With a bit of careful observation, you can learn what you need to know before you invite someone to join your board or campaign steering committee.
In fact you can apply the same theory to hiring staff and selecting consultants.
I’ve known the secret of doing this for many years and it has served me well. So I was surprised when I made a big mistake last month because I neglected to heed my own advice.
Learn from Past Behavior
How do you keep from recruiting or hiring people who don’t live up to your expectations?
The trick comes in remembering that, by and large, people are consistent.
- People tend to show up on time, or they don’t.
- They do their work thoroughly, or they don’t.
- They write well — or not.
- They are responsive and open to suggestions, or not.
- They usually do what they say they will do, or alas, they usually don’t.
I know that no one is fully consistent. Things happen that play a role in how we function.
But if you pay careful attention to how people behave when you ask them to do small things, you can predict their future behavior remarkably well.
My Mistake in Picking the Wrong Person
I learned this lesson again recently after hiring a writer to work with me on a big project. I interviewed her and she was lovely. She was responsive and got me a proposal promptly.
I was under pressure to get the project done, so I hired her and we got started.
But I hadn’t paid close enough attention to the very qualities I really needed from her. She was charming and responsive, but she didn’t write very well. Or, perhaps more accurately, her sense of good writing didn’t match mine.
So when I got a first draft of the project back I was stunned. It was unacceptable. And after some uncomfortable exchanges, I let her go.
How, I asked myself, could I have made such a mistake?
She had been recommended to me by a mutual acquaintance, and rather than looking carefully at her writing, I made incorrect assumptions.
When, after the fact, I went to her website to take a closer look, all the earmarks of the problems I encountered were right there. Her writing was stiff and without grace.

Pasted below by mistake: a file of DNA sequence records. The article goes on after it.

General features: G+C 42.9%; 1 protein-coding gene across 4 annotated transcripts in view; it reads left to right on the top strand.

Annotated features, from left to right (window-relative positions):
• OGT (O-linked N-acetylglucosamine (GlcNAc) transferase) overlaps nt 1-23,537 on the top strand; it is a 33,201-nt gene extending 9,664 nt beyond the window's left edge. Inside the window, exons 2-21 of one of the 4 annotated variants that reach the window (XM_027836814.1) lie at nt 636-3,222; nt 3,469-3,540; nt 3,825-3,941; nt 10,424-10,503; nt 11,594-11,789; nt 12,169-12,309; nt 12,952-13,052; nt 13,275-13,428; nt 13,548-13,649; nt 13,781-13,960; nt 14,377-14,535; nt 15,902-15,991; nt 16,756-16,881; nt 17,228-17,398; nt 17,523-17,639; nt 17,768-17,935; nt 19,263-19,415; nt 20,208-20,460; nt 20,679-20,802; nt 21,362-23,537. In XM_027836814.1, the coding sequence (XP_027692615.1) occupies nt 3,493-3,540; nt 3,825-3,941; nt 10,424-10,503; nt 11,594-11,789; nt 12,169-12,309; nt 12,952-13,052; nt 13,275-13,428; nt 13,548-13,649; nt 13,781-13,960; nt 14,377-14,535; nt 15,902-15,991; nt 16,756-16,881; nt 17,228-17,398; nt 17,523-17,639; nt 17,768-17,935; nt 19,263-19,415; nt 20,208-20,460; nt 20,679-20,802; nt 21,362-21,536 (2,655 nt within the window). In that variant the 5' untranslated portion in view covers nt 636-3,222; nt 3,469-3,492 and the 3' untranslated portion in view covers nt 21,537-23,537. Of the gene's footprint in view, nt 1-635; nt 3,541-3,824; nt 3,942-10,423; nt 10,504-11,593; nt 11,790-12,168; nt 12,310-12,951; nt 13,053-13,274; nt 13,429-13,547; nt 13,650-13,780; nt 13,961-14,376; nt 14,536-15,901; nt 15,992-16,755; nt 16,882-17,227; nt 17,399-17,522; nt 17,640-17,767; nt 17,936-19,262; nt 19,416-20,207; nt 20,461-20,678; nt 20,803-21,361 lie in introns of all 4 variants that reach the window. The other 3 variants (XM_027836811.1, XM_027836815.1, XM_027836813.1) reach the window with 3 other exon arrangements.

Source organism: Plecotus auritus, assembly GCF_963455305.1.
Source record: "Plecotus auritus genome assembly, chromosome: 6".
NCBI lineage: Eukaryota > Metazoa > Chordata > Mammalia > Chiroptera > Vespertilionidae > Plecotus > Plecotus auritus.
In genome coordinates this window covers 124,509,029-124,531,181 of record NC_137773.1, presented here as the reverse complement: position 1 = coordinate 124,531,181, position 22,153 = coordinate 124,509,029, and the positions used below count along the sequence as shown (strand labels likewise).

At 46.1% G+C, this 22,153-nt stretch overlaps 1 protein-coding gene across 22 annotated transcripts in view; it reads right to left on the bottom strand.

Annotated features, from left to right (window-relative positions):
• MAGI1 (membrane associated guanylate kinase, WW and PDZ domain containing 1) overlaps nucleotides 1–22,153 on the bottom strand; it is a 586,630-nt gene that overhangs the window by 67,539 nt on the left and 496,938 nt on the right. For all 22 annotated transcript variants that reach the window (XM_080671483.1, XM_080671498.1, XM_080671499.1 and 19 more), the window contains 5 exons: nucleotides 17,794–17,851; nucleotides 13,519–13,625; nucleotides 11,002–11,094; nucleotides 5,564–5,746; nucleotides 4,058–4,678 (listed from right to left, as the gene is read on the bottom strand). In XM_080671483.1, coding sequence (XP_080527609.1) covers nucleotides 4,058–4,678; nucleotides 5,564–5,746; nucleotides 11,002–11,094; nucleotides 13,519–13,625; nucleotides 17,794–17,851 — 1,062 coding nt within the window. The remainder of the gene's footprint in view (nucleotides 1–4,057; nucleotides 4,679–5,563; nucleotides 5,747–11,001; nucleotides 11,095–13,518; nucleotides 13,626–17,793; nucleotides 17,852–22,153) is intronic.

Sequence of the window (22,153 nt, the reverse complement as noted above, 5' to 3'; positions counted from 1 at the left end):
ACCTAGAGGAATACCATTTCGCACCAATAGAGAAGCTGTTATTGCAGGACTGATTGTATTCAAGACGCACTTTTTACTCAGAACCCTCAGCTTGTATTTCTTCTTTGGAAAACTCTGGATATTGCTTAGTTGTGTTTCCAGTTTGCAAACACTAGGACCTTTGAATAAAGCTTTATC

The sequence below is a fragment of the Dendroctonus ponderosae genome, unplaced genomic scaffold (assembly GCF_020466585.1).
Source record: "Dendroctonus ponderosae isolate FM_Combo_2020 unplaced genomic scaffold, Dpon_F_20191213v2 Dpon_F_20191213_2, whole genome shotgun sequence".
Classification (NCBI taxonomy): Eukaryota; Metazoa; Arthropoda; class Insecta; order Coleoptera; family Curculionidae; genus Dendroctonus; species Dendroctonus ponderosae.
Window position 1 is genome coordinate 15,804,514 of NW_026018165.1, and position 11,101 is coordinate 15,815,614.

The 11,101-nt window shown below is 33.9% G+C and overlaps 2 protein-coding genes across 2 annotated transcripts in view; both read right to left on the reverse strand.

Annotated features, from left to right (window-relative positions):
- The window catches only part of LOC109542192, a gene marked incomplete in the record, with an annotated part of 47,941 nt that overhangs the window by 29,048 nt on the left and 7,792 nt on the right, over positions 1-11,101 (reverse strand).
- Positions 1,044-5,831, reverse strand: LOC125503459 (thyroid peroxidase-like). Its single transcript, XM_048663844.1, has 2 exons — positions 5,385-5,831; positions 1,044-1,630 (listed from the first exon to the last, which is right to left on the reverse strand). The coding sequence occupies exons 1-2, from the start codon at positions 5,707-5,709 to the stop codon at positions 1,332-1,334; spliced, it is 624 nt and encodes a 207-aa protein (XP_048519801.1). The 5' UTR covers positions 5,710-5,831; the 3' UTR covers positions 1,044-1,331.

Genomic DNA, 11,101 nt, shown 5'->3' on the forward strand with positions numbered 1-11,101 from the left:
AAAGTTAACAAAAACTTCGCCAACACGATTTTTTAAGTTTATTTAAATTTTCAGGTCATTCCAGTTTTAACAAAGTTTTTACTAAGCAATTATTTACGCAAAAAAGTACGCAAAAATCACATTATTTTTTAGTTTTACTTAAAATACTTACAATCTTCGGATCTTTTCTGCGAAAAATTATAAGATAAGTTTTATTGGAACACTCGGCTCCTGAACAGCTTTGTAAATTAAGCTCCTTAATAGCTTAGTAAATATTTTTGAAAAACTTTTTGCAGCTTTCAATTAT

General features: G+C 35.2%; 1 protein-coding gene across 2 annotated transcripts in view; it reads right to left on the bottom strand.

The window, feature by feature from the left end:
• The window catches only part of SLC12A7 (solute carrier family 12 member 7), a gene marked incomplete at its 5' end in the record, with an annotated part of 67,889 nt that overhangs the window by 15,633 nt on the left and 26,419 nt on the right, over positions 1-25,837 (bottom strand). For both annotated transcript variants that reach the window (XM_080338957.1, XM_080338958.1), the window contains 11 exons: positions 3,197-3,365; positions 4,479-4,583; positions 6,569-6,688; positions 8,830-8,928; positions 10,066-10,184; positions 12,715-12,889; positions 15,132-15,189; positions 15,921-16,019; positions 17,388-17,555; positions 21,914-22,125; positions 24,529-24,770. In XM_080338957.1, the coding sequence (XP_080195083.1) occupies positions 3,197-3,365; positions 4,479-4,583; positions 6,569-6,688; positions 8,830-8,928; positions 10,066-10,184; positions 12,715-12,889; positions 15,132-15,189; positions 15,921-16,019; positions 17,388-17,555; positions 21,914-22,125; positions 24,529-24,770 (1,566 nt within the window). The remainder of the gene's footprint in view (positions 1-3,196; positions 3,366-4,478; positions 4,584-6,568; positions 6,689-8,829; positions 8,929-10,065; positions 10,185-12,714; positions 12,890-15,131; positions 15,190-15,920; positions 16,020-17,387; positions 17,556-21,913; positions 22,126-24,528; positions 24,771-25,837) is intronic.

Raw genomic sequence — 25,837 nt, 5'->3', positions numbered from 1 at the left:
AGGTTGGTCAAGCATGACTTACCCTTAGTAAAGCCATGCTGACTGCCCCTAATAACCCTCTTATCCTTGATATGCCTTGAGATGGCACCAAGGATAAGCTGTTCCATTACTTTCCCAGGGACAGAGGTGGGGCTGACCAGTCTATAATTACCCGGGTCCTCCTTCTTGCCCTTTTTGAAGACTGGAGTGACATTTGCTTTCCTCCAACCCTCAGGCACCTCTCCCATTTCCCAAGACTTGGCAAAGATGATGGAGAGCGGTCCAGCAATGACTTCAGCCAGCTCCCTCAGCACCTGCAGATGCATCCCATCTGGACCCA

And when I reviewed her proposal after the fact, that wasn’t particularly well written either. I had noticed that, but wanting to think the best, I assumed the actual work would be better than the website or her proposal.
And my assumptions were wrong. Her writing on the job was worse. Of course! People present the best of themselves on websites and in proposals. It made no sense to assume that her work with me would be any better.
Look Carefully and Take What You See Seriously
If you look carefully at the people you select for most anything, and if you take seriously what you see, you can find out most of what you need to know before you invite people to join your organization.
When you are recruiting new board members or steering committee members, watch carefully to see if they provide what you’ve asked them for. Notice if they arrive at meetings on time. Pay attention to how they follow up. Be aware of their demeanor and how they express themselves both verbally and in writing.
Ask them to do something small and watch closely how they do it. You might ask for something as simple as sending their resume. You might ask them to send you an email describing why they would like to serve on your board or committee.
Notice not only what they say, but how responsive they are. Do they send what you’ve asked for promptly? Is it thoughtful and well organized?
Invite them to a small gathering with other staff or volunteers and watch carefully how they interact.
Ask them to introduce you to someone they know. Do they pull back or does the introductory email come promptly?
Bottom line: Watch what happens and understand that what you see is what you’ll get.
Enlist High Functioning People
One of the most important things you can do to get a high functioning board or campaign committee on staff is to enlist high functioning people.
Always assume that people behave in consistent patterns and remember, what you see is what you’re likely to get.
You may be surprised how much you can find out simply by being more observant. You’ve just got to pay close attention and then take seriously what you notice.